Restrictive undertakings: termination agreements
Section 225 ITEPA 2003
Restrictive undertakings in employment contracts
Restrictive undertakings may be set out in a contract of employment. They may restrict the employee for the duration of the employment as well as after it has ceased.
The most common restrictions applying after employment are:
- anti-competition - the employee may not work for a competitor or within a specified area
- anti-solicitation - the employee may not contact former suppliers or customers nor poach former colleagues
- confidentiality regarding privileged information gained as an employee.
No payments are usually made for agreeing to these restrictions. They are conditions of accepting the job. If payments are made then Section 225 ITEPA 2003 applies and a charge arises.
In some termination agreements the departing employee is asked to confirm that the restrictions set out in the contract of employment apply. If the employee does so without any consideration being paid then Section 225 ITEPA 2003 cannot apply as there is no payment.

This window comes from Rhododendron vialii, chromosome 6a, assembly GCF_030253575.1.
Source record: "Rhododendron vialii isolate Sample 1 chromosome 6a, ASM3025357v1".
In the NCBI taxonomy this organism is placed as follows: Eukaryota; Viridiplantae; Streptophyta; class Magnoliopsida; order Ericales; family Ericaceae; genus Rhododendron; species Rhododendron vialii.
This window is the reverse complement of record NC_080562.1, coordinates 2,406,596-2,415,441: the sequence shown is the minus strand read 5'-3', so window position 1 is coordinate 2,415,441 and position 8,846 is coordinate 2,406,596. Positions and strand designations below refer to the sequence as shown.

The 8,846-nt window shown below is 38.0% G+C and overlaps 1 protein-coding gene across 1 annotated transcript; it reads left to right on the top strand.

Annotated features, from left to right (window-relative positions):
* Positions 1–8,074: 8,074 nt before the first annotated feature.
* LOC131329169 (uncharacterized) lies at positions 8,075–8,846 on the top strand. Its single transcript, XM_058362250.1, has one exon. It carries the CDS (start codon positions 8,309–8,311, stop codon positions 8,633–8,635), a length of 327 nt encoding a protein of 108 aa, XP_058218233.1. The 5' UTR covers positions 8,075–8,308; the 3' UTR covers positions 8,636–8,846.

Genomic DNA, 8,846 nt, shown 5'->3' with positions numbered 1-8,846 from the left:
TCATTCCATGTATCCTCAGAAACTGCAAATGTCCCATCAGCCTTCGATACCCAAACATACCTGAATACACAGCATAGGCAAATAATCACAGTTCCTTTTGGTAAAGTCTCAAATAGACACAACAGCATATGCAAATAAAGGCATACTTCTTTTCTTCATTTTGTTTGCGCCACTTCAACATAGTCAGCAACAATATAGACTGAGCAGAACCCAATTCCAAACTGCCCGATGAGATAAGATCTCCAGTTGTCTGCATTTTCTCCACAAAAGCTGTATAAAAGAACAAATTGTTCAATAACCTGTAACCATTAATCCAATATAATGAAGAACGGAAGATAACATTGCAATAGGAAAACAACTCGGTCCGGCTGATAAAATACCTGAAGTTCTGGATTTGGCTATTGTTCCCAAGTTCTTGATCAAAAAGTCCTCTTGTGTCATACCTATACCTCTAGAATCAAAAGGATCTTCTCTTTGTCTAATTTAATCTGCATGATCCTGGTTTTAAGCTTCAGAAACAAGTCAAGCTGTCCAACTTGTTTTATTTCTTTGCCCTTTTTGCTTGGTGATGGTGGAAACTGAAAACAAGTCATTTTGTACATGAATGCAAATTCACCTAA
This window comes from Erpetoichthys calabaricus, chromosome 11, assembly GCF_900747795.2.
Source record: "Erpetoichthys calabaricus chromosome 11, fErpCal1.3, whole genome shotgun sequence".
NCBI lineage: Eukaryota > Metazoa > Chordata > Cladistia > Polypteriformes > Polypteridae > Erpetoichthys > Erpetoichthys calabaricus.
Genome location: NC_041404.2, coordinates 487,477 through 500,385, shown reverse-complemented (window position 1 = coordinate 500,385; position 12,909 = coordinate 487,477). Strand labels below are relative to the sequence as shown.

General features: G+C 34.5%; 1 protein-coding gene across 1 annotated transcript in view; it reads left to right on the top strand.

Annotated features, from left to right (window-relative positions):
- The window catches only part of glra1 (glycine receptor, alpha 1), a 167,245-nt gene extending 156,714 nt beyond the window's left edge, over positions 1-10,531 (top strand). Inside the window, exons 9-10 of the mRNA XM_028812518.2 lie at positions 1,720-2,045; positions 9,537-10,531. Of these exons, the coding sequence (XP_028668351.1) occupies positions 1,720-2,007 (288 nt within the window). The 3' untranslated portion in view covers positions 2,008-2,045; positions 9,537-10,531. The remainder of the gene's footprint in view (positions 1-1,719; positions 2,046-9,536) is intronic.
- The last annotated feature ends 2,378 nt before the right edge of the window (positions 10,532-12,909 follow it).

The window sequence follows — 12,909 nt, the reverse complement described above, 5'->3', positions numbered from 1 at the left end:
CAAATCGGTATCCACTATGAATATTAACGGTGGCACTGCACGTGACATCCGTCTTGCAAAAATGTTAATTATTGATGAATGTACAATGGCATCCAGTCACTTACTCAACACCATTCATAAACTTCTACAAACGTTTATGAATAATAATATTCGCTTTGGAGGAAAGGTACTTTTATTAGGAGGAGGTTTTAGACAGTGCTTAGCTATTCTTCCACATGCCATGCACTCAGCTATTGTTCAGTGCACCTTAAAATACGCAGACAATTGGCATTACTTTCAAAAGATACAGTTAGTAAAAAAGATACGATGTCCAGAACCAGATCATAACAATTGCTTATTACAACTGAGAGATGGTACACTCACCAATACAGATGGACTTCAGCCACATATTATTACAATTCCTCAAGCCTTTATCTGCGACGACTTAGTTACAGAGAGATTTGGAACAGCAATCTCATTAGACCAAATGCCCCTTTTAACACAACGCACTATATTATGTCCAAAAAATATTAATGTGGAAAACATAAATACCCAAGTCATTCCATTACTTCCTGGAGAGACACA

Restrictive undertakings in termination agreements
An employer may regard a departing employee as a potential threat if there are no restrictive undertakings in the contract of employment. The employer may therefore seek to introduce restrictive undertakings into the termination agreement. Where undertakings are written into the termination agreement and a payment is received by the departing employee for agreeing to the restrictions, the sum is caught by Section 225. This was confirmed by RCI Europe v Woods.
Restrictive undertakings may be set out in the termination agreement without amounts being attributed as consideration. Normally this should not give rise to further enquiries (see EIM03606). Exceptionally, where it appears that the sum is excessive in relation to the claims being settled (such as for unfair dismissal, statutory redundancy payment, and so on) it is possible that a verbal agreement has been reached which is not set out in the written agreement. The Inspector should take a common-sense view. If the departing employee has agreed not to work in the geographical area for, say, 12 months, it is reasonable to conjecture that he may have been paid the equivalent of 1 year’s salary. Enquiries may be opened to establish the facts.
See also EIM03606 for Statement of Practice 3/96.